Succession

A generative approach to digital collections

Authored by: Mitchell Whitelaw

The Routledge International Handbook of New Digital Practices in Galleries, Libraries, Archives, Museums and Heritage Sites

Print publication date:  November  2019
Online publication date:  October  2019

Print ISBN: 9781138581296
eBook ISBN: 9780429506765
Adobe ISBN:

10.4324/9780429506765-36

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Abstract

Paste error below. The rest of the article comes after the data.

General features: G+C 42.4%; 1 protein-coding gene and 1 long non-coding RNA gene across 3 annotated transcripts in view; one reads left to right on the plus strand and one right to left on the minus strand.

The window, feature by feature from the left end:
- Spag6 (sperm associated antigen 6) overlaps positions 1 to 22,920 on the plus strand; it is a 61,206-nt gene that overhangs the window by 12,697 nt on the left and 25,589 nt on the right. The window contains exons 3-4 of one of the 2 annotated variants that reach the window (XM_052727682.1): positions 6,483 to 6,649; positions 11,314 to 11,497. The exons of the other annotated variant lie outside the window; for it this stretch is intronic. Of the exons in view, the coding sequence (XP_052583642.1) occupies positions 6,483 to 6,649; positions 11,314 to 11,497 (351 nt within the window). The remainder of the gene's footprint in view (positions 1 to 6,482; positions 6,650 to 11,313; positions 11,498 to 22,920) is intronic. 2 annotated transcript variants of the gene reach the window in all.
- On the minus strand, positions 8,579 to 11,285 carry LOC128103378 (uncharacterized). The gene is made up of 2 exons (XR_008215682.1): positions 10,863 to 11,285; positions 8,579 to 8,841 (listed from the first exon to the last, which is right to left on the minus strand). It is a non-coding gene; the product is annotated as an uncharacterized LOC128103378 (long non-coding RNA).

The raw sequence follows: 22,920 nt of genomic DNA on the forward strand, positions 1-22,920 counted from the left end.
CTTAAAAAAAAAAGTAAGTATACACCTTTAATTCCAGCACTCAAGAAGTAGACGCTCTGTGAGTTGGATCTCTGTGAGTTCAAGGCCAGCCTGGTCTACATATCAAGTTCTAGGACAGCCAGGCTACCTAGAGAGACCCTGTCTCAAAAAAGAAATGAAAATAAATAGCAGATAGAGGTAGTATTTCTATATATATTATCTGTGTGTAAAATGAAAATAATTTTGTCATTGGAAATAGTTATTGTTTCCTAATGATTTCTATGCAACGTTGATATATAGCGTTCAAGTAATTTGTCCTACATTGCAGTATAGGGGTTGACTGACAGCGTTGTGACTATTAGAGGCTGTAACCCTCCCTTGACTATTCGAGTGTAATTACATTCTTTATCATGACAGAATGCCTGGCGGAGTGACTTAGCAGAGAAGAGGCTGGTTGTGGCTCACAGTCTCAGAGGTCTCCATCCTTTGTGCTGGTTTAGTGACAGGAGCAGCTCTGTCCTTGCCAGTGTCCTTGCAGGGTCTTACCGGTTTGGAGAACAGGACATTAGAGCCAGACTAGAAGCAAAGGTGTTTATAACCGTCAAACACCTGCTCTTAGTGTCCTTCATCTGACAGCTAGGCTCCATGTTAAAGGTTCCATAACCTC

Digitisation is turning out corpora that rapidly exceed our human capacity for interpretation. In 2014, the Internet Archive published some 2.6 million machine-extracted images to the Flickr Commons (Miller, 2014); this collection has since grown to 5.2 million items. The National Library of Australia’s Trove newspaper database currently records some 218 million automatically transcribed articles (National Library of Australia, 2018a). Europeana’s aggregated digital collection numbers over 55 million items (Europeana, 2018). While these massive collections are significant and celebrated digital GLAM projects, they also pose significant challenges for both collection holders and collection users. How might a curator work with millions, or tens of millions, of digital objects? How might a visitor understand the contents and contexts of such collections? Computation has enabled the emergence of these collections; as I have argued elsewhere, computation can also support improved representation and access to these collections (Whitelaw, 2015). This case study shows that computational techniques can also support new forms of creative and cultural practice, new ways of using and reusing collections, and new modes of interpretation and meaning-making.

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